Thursday, June 23, 2011

THE HORN SECTION SALUTES: Don Diamond (1921-2011)

Don Diamond (right) with Frank deKova
Very sad news to report from Los Angeles this week, as the Horn Section must blow taps for actor Don Diamond, who passed away Sunday just 15 days after celebrating his 90th birthday.

The son of Russian immigrants, Diamond, who was fluent in Yiddish and Spanish, began his acting career in 1946 after four years of service (and a First Lieutenant commission) in U.S.A.A.C.  He quickly found success on television, co-starring in 3 long-running successes: THE ADVENTURES OF KIT CARSON (1951-55, as El Toro), ZORRO (1957-59, as the beloved Corporal Reyes)...

Don Diamond as Corporal Reyes on ZORRO

...and as Crazy Cat in the show for which he is best remembered, by both the general public and The Horn Section, F TROOP.

It's good ta be the Chief!

Diamond was not a regular when F TROOP premiered on September 14, 1965.  In fact, he didn't make his first appearance until the sixth episode ("Dirge for the Scourge") and was a secondary character, taking a backseat to Hekawi Chief Wild Eagle (Frank deKova) and the elderly medicine man Roaring Chicken (Edward Everett Horton).  But, proving the old axiom that there are no small roles, Diamond made a vivid impression on viewers and within a couple of months was promoted to his rightful position as Wild Eagle's ambitious "Assistant Chief".  Crazy Cat constantly and heartlessly longed for the "sad, sad day" that Wild Eagle would ascend to the "happy hunting ground" and the Hekawis would rally around their energetic new Chief, much to Wild Eagle's chagrin.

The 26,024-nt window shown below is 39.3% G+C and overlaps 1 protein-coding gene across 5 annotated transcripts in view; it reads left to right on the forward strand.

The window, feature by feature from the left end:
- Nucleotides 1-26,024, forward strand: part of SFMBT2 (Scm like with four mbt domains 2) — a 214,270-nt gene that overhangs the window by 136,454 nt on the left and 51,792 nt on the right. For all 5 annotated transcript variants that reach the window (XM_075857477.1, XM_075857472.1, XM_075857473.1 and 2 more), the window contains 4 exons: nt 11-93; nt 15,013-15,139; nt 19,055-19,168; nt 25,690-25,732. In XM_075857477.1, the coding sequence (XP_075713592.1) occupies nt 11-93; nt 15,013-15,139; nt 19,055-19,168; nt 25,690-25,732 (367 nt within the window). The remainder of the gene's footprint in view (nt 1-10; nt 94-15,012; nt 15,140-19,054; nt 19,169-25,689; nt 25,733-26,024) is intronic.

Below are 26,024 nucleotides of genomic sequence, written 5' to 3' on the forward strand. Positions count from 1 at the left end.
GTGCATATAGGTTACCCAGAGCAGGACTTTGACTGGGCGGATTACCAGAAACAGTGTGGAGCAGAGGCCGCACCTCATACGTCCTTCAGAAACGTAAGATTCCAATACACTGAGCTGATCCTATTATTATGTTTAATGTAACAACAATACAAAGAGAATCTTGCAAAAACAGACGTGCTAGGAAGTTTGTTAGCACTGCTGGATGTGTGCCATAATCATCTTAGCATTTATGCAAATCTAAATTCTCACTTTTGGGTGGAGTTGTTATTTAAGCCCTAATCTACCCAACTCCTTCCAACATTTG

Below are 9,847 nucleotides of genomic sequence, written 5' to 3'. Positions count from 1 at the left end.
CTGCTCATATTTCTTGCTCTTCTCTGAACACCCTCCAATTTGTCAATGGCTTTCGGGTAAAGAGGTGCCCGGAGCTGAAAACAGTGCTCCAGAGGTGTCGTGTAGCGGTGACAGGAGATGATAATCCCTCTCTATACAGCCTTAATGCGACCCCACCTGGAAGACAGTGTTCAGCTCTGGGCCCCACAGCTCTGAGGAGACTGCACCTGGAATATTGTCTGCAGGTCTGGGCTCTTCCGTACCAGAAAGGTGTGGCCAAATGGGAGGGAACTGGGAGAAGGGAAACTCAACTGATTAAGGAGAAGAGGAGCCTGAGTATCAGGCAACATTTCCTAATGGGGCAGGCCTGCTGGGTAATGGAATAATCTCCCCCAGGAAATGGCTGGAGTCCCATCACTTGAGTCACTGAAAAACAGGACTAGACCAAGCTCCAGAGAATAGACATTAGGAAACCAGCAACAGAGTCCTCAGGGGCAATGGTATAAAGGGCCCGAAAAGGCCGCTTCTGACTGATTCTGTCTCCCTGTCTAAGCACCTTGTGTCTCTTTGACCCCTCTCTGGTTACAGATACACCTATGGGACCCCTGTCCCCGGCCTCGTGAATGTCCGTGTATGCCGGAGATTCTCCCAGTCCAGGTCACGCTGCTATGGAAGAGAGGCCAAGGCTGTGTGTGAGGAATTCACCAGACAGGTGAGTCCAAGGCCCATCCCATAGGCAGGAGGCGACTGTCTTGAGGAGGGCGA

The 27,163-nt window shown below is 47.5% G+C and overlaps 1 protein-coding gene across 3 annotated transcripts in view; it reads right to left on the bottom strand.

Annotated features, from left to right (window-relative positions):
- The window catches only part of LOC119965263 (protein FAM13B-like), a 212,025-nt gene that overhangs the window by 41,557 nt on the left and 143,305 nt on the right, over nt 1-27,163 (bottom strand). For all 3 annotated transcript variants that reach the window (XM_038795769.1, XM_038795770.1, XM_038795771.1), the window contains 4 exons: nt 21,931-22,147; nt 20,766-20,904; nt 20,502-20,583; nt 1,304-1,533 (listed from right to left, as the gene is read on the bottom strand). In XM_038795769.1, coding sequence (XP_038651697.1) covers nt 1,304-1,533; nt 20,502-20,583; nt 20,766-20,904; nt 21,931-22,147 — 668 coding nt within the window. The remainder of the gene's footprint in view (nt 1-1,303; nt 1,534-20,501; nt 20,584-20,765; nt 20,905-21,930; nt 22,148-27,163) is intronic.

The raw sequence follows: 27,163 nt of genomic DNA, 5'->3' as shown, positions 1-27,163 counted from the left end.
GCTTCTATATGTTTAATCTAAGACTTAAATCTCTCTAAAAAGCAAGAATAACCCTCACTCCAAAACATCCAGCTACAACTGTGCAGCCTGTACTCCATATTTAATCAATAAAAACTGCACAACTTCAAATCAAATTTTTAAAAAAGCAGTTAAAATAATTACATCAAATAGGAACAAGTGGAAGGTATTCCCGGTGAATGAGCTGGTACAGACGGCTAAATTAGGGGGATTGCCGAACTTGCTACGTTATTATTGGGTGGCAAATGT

F TROOP subversively parodied most of the cliches of television and motion picture Westerns, and Diamond's contribution was creating a comically high-pitched voice for Crazy Cat, twisting the long-standing and even then tired Hollywood stereotype of the deep-voiced Native American "warrior". 

Diamond's career spanned 41 years until his retirement from acting in 1987.  He was married to wife Luisa from 1966 until his passing.  R.I.P. Mr. Diamond.




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